PHOENIX — The Arizona Cardinals announced Thursday that all team activities are canceled for the day.
Cardinals head coach Kliff Kingsbury said the decision had been made by the organization to cancel all football activities Thursday and a team meeting was held Thursday morning.
“There’s times when football takes a back burner and we felt like this was one of those moments as an organization,” Kingsbury said. “We wanted our players to know that as an organization, we support them, wanted them to have a day to be with their families, reflect on things, be around friends, be around each other."
The decision comes a day after several boycotts and postponements took place across several sports leagues to protest the recent shooting of Jacob Blake by police in Wisconsin.
The movement from professional sports teams began Tuesday when the Detroit Lions decided to sit out practice and instead, as a team, address the media about the shooting of Jacob Blake and racial injustice in America.
On Wednesday afternoon, the Milwaukee Bucks did not go on to the floor for warmups prior to their scheduled playoff game against the Orlando Magic. Milwaukee is less than 40 miles from Kenosha, where police shot Blake.
The Bucks boycotted the game and then the players from all teams decided to not play their Wednesday playoff games. The NBA postponed the games and said they would be rescheduled. After player and Board of Governors meetings, the playoffs are expected to resume Friday.
MLB’s Milwaukee Brewers were set to play a home game against the Cincinnati Reds later in the day and they decided not the play, along with the Mariners/Padres and Dodgers/Giants.
WNBA players decided not to play their games Wednesday as well, including the Phoenix Mercury, and the WNBA postponed all games that day. Major League Soccer also postponed five matches Wednesday night.
Kingsbury said the Cardinals wanted the players to be able to use the day to help make the change they want to see, whether using their social media platforms or registering to vote, or helping others register to vote.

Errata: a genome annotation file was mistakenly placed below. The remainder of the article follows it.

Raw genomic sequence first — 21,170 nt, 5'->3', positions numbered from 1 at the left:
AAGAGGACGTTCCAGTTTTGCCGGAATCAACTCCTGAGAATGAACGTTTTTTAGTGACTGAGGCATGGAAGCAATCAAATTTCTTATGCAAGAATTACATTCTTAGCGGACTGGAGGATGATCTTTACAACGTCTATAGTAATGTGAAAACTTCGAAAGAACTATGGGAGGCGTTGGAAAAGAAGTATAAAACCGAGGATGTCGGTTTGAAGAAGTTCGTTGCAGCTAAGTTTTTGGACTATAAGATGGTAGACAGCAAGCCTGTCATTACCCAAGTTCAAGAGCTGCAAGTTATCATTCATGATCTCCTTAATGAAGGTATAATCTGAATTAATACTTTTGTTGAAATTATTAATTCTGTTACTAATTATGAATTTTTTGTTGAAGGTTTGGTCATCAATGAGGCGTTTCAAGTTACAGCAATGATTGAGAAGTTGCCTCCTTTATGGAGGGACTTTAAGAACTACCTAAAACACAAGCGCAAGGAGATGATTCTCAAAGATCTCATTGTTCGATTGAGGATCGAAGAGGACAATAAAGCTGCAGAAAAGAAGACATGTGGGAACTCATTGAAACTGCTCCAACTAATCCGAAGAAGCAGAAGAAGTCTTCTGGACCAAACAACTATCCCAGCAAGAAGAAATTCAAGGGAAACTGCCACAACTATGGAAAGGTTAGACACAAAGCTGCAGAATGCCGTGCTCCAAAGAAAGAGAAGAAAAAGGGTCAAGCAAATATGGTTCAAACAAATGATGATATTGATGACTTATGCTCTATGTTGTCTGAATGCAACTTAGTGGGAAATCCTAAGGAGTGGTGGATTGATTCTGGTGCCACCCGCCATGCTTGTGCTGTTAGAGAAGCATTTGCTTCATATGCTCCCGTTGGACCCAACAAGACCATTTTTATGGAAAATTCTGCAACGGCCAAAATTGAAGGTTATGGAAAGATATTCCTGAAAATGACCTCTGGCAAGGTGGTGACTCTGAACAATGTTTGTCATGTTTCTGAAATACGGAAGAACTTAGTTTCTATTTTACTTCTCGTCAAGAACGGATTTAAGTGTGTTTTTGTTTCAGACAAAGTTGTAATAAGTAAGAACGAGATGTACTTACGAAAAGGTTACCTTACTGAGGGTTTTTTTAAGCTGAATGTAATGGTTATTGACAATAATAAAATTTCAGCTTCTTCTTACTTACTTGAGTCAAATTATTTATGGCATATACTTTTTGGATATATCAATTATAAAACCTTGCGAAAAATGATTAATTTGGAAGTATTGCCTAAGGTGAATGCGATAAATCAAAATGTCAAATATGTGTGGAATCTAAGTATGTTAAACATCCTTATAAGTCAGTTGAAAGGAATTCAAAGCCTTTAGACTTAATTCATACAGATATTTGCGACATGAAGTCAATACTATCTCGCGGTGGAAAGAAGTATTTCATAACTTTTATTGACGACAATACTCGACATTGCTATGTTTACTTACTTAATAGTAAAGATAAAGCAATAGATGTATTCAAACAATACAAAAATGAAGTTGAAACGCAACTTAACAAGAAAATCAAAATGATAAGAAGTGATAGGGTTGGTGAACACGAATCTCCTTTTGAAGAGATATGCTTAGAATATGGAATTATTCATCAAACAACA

"We just wanted them to know it’s their day and I felt it was important to our organization."
Kingsbury added that team owner Michael Bidwill felt strongly the same way.
Kingsbury said the team meeting Thursday morning was somber. Defensive coordinator Vance Joseph spoke to players. Kingsbury said he wanted to keep what was said private.
“What happened to Jacob Blake was horrendous," Kingsbury said. "It has to stop. I know it kind of sounds hollow at times because you hear the same things over and over, but we wanted to make sure that our players knew that we support them and we’re here for them in any way that we can be.”
“I think as players and coaches, we have a tremendous platform and we can help spotlight that as a country, we have issues when it comes to social injustice and racism. We have a problem here.”
Kingsbury mentioned the video of Los Angeles Clippers coach Doc Rivers speaking on issues of racial injustice after their Tuesday win, and Kingsbury said it was powerful and inspired him.
Kingsbury said he had an important and moving conversation with his father over the summer on the topic of kneeling during the anthem and social injustice in America. Kingsbury’s father, also a former football coach, served in the Marines and received a Purple Heart.
“Talking to him, two words really stood out: respect and the second thing was understanding,” Kingsbury said. “I think respect the viewpoints that people have on this topic are very personal and passionate and respect their right to express themselves. You’ve got to understand at its core, what this is really about is it’s always been about drawing attention to the social injustice that continues to take place.”
“It’s about increasing awareness that racism exists. Police brutality against people of color continues to happen and let’s not confuse it with something else or make the narrative different. My biggest takeaway from talking with my dad was kneeling doesn’t reflect a lack of patriotism or respect for the military in any way. Just like standing for the anthem doesn’t mean you’re OK with racism or social injustice. It’s important to respect and understand that.”
Kingsbury said he continues to be inspired by a great group of players and coaches and he says these conversations surrounding social injustice in America will continue within the organization throughout the year.
A number of other NFL teams canceled team activities Thursday as well.
Cardinals running back Kenyan Drake took to Twitter to offer his thoughts on the cancellation of team activities.
"We have the day off today to educate and reflect on who we are as individuals and where we need to progress as people," he wrote. "Honored to be in an organization of men and women who lead the charge for change in this country."